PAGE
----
This Federal Circuit Court has limited jurisdiction in reviewing the decisions of the CAVC. Their authority is limited to deciding all relevant questions of law, including matters of statutory interpretation.   See 38 U.S.C. § 7292(d)(1).   We can set aside a regulation or interpretation of a regulation relied upon by the CAVC that we find to be "(A) arbitrary, capricious, an abuse of discretion, or otherwise not in accordance with law;  (B) contrary to constitutional right, privilege, or immunity;  © in excess of statutory jurisdiction, authority, or limitation, or in violation of a statutory right;  or (D) without observance of procedure required by law."  Id. In general, however, this court may not review factual determinations or the application of a specific set of facts to a law or regulation.   See 38 U.S.C. § 7292(d)(2);  Anglin v. West, 203 F.3d 1343, 1345 (Fed.Cir.2000).

The Federal Circuit Court also has authority to review decisions of the Veterans Court regarding the "validity of any statute or regulation or any interpretation thereof" and to "interpret constitutional and statutory provisions, to the extent presented and necessary to a decision." 38 U.S.C. § 7292©; see Flores v. Nicholson, 476 F.3d 1379, 1381 (Fed. Cir. 2007). [They] review the interpretation of statutory provisions without deference. Stanley v. Principi, 283 F.3d 1350, 1354 (Fed. Cir. 2002); Howard v. Gober, 220 F.3d 1341, 2007-7306 4 1343 (Fed. Cir. 2000). "In cases where the material facts are not in dispute and the adoption of a particular legal standard would dictate the outcome of a veteran's claim, we treat the application of law to undisputed fact as a question of law." Conley v. Peake, 543 F.3d 1301, 1304 (Fed. Cir. 2008); see Groves v. Peake, 524 F.3d 1306, 1310 (Fed. Cir. 2008).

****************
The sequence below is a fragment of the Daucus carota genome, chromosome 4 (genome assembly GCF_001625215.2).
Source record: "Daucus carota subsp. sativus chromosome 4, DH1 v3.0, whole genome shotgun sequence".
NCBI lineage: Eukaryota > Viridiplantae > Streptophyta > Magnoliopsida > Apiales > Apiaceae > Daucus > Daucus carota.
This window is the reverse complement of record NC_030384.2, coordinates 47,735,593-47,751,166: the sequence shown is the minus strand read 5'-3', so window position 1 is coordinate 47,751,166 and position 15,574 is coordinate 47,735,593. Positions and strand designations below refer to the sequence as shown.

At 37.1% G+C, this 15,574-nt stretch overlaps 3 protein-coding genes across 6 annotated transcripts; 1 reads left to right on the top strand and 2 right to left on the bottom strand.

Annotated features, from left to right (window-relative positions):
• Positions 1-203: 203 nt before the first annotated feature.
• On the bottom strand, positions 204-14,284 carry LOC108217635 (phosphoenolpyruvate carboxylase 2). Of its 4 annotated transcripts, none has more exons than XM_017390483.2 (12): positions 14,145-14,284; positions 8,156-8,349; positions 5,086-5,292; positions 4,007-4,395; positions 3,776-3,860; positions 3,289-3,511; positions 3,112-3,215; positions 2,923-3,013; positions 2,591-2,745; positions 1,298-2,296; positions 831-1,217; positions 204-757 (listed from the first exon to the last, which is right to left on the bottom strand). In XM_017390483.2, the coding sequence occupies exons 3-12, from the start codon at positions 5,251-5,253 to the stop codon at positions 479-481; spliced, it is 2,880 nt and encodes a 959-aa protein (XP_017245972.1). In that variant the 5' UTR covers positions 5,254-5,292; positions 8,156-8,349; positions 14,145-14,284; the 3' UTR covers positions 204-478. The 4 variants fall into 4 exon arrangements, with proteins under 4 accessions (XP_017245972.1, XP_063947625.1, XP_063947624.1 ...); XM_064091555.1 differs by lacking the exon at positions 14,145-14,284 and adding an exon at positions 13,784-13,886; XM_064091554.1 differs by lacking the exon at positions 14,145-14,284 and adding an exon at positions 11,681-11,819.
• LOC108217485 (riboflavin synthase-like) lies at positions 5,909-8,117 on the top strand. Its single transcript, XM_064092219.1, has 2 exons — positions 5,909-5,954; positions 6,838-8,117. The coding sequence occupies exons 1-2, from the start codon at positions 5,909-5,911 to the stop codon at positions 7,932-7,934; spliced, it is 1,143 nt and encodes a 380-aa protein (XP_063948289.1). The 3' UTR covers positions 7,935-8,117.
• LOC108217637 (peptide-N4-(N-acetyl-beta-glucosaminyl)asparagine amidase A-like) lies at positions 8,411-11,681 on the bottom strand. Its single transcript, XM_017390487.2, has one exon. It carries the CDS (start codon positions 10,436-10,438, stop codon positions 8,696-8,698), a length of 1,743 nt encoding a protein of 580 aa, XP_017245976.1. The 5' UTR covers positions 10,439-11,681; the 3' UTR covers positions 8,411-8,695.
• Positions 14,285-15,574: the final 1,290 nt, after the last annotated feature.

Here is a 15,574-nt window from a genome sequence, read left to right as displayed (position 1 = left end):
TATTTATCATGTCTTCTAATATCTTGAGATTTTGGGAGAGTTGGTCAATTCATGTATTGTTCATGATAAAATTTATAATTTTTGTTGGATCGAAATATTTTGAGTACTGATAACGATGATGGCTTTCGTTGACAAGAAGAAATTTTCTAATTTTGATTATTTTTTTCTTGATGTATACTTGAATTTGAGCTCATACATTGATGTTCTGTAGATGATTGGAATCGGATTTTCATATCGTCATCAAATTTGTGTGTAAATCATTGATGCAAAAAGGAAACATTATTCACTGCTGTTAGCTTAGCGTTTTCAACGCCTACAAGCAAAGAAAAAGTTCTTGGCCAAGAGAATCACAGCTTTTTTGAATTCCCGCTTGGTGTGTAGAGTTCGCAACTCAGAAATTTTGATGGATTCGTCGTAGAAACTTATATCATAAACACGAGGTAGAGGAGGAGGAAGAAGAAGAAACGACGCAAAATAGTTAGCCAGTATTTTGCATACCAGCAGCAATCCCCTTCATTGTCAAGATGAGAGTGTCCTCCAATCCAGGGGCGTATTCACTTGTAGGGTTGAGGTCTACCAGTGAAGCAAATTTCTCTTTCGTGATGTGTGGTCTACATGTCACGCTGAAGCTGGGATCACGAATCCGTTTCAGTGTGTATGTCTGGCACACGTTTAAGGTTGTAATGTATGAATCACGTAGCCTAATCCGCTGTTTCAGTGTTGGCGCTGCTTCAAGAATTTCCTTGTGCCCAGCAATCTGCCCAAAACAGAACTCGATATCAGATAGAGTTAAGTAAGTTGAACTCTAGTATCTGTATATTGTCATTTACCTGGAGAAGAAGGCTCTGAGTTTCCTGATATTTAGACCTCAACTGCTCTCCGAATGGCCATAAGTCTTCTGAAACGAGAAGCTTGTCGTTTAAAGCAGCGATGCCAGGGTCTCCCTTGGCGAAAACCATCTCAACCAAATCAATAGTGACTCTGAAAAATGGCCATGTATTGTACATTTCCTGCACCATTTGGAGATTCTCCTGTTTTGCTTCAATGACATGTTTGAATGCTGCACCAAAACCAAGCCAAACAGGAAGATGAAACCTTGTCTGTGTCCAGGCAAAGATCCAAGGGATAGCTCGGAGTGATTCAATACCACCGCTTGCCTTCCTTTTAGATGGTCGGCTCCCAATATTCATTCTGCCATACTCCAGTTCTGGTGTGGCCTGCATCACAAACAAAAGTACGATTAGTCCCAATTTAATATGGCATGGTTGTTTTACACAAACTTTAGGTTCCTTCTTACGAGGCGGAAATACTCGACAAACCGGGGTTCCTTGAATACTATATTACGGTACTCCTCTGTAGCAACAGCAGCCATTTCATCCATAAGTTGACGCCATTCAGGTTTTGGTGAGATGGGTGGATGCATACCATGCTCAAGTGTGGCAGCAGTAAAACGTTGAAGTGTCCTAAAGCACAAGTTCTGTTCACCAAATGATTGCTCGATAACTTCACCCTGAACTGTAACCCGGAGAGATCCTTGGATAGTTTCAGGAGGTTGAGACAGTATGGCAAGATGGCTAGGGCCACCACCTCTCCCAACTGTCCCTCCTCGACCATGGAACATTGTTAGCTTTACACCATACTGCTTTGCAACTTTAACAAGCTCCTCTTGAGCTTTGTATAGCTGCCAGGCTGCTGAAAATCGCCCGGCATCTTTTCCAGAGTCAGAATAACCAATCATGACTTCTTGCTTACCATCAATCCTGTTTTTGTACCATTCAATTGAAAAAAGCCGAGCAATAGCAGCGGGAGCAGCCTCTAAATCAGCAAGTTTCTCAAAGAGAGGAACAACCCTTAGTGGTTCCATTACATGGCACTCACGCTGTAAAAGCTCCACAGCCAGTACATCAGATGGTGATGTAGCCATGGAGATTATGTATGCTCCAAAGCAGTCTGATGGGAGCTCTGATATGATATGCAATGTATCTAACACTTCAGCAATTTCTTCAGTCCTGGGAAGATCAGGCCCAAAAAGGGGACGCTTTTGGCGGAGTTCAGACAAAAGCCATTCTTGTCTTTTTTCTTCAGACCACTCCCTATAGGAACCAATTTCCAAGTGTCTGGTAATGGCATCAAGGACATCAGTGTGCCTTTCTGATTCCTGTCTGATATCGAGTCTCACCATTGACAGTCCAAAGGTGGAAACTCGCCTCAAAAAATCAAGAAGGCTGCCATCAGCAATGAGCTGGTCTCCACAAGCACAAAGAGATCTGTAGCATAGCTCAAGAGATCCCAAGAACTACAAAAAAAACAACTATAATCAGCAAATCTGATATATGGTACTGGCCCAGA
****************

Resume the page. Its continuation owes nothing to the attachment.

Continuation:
In regard to the aforementioned, BVA decisions may not be cited as precedent setting in any instance, and incorporation of specific BVA decisions in individual claims often detracts from the probative value of the claim, namely because the BVA ruled on specific findings of fact to that veteran's case, and while the legal precepts which provided the reasons and basis for the Board's decision offer significant insight into the application of the law, it does not alleviate those citations to have specific bearing on your case.